Data Analyses & Report
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At the end of the usability test you will have several types of data (depending on the metrics you collected). You should have quantitative data: success rates, task time, error rates, and satisfaction questionnaire ratings. Your qualitative data might include: observations about pathways participants took, problems experienced, comments, and answers to open-ended questions.
Enter the data in a spreadsheet to perform calculations, such as:
- percentage of participants who succeeded or not at each task
- average time to complete tasks
- frequency of specific problems
You may want to add participant’s demographic data so that you can sort by demographics to see if any of the data differ by the demographic variables. Make sure you identify the task scenarios for each of the metrics.
Read through the notes carefully looking for patterns. Add a description of each of the problems. Looks for trends and keep a count of problems that occurred across participants. Make sure your problem statements are exact and concise. For example:
Good problem statement: Clicked on link to Research instead of Clinical Trials.
Poor problem statement: Clicked on wrong link.
Poor problem statement: Was confused about links.
To ensure you report the important results, as you are reviewing the data consider how global the problem is throughout the site and how severe (or serious) the problem is.
Your findings may have implications for other pages in the site (global). For example, you may find that participants could not find what they needed on the page because of text density. You could say that just that page needed to be fixed but you should also consider how many other pages are equally dense with text.
Some problems contribute more to participants being unable to complete the scenarios than others. Many groups note the severity of the problems on a three- or four-point scale. For example:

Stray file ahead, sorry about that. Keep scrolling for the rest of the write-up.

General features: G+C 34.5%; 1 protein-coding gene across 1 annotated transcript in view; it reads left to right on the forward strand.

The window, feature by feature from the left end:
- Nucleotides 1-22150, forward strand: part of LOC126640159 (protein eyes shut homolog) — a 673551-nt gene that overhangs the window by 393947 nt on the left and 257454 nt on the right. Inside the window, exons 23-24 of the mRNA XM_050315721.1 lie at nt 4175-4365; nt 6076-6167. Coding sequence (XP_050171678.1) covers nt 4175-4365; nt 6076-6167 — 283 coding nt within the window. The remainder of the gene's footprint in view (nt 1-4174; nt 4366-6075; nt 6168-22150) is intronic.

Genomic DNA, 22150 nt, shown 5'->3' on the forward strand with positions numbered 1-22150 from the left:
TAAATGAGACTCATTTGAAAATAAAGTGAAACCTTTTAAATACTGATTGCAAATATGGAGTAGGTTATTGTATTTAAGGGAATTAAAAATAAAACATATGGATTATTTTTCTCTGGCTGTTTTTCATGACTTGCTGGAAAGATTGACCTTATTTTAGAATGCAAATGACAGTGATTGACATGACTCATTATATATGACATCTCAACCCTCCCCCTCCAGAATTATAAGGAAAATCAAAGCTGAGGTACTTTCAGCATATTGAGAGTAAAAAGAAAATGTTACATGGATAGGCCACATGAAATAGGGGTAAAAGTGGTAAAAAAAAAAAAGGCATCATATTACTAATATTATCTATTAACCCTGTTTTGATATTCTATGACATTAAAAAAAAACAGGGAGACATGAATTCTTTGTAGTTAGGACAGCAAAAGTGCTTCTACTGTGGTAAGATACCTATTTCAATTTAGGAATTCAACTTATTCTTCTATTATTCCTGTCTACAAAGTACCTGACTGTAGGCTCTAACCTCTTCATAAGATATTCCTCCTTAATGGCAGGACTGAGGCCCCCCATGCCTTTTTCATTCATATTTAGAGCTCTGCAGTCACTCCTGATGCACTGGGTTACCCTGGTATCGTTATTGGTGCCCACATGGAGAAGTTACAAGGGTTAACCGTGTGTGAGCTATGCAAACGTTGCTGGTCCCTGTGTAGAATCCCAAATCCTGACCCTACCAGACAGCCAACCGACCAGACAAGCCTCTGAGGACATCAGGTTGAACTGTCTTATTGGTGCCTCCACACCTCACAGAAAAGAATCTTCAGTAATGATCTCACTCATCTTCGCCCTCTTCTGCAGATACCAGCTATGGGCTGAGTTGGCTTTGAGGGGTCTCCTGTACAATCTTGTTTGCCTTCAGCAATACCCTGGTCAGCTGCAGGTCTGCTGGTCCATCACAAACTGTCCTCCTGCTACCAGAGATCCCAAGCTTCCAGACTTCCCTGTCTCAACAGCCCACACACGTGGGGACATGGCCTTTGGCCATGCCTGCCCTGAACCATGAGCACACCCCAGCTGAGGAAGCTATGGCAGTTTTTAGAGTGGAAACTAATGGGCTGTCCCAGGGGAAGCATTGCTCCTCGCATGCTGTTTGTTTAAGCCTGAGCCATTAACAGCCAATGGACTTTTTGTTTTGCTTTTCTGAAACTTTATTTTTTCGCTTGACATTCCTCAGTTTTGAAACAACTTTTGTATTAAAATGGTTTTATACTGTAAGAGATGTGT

- Critical: If we don't fix this, users will not be able to complete the scenario.
- Serious: Many users will be frustrated if we don't fix this; they may give up.
- Minor: Users are annoyed, but this does not keep them from completing the scenario.
A good report should present the just enough detail so that the method can be repeated in subsequent tests. Keep the sections short and use lots of tables to display the metrics. Focus on the finding and recommendations and use visual examples to demonstrate problem areas.
Include a brief summary including what you tested (Web site or web application), where and when the test was held, equipment information, what you did during the test (include all testing materials as an appendix), the testing team, and a brief description of the problems.
Include the test methodology so that others can recreate the test. Explain how you conducted the test by describing the test sessions, the type of interface tested, metrics collected, and an overview of task scenarios.
Describe the participants and provide summary tables of the background/demographic questionnaire responses (e.g., age, professions, internet usage, site visited, etc.). Provide brief summaries of the demographic data.
Describe what the facilitator and data loggers recorded. Depending on the metrics you collected you may want to show:
- the number and percent of participants who completed each scenario, and all scenarios (a bar chart often works well for this)
- the average time taken to complete each scenario for those who completed the scenario
- the satisfaction results